Fungal phytopathogenic spore first assessment in an olive orchard of Northwestern Spain
UNIVERSAL IDENTIFIER: http://hdl.handle.net/11093/3025
EDITED VERSION: https://www.mdpi.com/2073-4395/12/2/246
DOCUMENT TYPE: article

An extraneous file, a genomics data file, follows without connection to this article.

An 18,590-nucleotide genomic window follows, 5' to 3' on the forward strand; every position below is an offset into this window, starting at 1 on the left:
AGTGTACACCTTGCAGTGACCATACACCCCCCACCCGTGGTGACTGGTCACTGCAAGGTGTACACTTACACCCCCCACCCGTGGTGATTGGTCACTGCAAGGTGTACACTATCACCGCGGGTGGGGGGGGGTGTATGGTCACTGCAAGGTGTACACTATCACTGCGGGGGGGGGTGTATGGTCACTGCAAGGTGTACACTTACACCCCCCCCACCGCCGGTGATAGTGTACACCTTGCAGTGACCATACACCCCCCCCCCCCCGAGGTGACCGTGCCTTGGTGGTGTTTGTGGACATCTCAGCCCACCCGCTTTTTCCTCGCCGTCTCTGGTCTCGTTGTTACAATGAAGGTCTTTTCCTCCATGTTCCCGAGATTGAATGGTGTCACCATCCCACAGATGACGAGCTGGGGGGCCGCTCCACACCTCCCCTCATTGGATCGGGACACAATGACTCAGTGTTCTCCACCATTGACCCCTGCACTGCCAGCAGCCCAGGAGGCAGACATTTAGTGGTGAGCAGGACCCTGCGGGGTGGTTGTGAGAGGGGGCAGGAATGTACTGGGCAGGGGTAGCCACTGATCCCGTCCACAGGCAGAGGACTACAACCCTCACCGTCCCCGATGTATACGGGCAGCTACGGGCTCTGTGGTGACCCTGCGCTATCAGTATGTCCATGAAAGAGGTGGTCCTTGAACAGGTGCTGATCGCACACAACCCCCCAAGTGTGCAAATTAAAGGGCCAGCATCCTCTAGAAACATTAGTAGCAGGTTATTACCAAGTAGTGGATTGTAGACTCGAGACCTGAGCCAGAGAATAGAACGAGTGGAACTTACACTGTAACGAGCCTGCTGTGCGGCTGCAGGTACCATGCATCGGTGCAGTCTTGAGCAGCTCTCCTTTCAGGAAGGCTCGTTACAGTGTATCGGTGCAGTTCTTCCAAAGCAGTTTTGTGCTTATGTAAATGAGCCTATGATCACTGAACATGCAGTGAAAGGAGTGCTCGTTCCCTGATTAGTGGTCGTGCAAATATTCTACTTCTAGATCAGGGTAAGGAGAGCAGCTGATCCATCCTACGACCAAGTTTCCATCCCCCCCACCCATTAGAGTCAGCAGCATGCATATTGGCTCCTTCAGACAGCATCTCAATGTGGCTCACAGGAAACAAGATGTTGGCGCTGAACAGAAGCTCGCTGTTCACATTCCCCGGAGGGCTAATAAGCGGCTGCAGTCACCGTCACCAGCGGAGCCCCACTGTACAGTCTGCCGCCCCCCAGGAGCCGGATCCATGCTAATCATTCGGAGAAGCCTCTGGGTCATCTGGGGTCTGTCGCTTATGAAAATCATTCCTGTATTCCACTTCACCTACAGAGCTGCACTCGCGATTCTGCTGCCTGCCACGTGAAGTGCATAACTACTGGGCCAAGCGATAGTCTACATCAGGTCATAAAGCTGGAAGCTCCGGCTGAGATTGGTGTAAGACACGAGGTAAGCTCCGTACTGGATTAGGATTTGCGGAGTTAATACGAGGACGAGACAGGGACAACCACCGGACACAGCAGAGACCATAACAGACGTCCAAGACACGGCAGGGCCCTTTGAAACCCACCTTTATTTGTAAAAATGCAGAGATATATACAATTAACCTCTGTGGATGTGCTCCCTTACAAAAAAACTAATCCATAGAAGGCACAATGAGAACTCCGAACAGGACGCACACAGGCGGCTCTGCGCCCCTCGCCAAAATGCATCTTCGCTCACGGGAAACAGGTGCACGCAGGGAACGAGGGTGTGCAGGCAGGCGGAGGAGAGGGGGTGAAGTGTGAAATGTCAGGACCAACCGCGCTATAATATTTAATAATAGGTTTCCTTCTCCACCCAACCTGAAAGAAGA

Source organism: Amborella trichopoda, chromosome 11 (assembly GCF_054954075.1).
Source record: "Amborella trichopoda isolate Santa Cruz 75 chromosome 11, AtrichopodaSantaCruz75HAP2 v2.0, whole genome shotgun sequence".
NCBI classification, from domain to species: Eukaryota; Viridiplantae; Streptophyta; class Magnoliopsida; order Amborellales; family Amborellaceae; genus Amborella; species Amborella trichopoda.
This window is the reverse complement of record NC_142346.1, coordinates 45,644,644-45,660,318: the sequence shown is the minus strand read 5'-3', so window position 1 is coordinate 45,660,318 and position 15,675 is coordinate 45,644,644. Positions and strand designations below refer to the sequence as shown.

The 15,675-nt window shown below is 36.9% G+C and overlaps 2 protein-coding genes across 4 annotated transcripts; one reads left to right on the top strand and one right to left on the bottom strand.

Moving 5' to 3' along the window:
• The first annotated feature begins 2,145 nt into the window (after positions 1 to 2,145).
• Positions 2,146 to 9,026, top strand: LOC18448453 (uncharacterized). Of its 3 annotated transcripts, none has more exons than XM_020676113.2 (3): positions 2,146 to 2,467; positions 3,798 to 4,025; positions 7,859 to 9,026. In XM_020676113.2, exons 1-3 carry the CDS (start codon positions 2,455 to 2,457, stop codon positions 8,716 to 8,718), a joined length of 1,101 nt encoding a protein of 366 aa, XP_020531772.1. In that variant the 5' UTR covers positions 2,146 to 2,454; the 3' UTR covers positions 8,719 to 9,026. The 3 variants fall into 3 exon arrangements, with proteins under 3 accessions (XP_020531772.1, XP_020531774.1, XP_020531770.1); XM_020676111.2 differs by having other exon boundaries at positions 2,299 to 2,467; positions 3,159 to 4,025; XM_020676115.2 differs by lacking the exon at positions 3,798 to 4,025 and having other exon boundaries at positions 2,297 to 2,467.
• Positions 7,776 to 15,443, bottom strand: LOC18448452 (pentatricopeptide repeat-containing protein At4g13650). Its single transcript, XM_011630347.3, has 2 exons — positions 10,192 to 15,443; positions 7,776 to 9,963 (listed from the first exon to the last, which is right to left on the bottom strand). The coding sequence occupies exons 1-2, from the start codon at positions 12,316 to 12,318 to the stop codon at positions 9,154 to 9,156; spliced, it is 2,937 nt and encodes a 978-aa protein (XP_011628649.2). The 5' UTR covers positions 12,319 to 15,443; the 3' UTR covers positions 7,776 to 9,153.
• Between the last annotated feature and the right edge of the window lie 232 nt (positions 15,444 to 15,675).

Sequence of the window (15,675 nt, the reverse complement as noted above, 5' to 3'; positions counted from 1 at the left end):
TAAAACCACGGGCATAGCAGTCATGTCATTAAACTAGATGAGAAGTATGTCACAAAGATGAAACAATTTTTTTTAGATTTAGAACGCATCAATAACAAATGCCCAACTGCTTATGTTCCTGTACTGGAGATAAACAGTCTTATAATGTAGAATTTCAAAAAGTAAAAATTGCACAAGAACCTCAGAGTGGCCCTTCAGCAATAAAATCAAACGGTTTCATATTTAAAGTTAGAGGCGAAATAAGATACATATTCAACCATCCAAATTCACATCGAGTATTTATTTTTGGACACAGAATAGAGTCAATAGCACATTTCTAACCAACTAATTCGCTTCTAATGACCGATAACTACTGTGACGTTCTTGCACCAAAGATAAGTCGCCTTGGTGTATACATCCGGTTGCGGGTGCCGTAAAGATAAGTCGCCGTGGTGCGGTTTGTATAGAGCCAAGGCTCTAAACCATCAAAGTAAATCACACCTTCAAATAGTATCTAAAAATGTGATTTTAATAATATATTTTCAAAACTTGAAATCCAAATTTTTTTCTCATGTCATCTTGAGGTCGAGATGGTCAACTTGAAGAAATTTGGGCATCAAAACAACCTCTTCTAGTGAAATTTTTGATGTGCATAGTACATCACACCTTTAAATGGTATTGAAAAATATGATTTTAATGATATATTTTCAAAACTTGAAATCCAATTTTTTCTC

The most common fungal diseases of Olea europaea are olive leaf spot (Fusicladium oleagineum), anthracnose (Colletotrichum spp.) and cercospora leaf spot (Pseudocercospora cladosporioides). To know the fungal load during the vegetative olive cycle, an aerobiological and phenological study was conducted in an olive grove in North-West Spain. For the aerobiological study, the Spanish Aerobiological Network protocol was followed using a Hirst-type spore trap. The goal of the study was to assess the spore concentrations in the atmosphere of the olive grove and their relationship with the meteorological parameters by applying statistical procedures, including a Cluster analysis, Spearman’s correlation test and PCA analysis. The most abundant spores belong to Fusicladium, registering the double of values than Colletotrichum and Pseudocercospora. The hours with the highest spores’ presence were from 11:00 to 12:00 for Fusicladium and Colletotrichum, and from 17:00 to 18:00 for Pseudocercospora. The Spearman’s and PCA test showed a positive association between temperature and relative humidity with the spores’ concentrations. The combination of meteorological, phenological and aerobiological parameters is a useful tool to understand the ecological behavior of the considered phytopathogenic fungal spores in order to develop futures strategies for the integrated management of fungal olive diseases in areas at the limit of this tree distribution.
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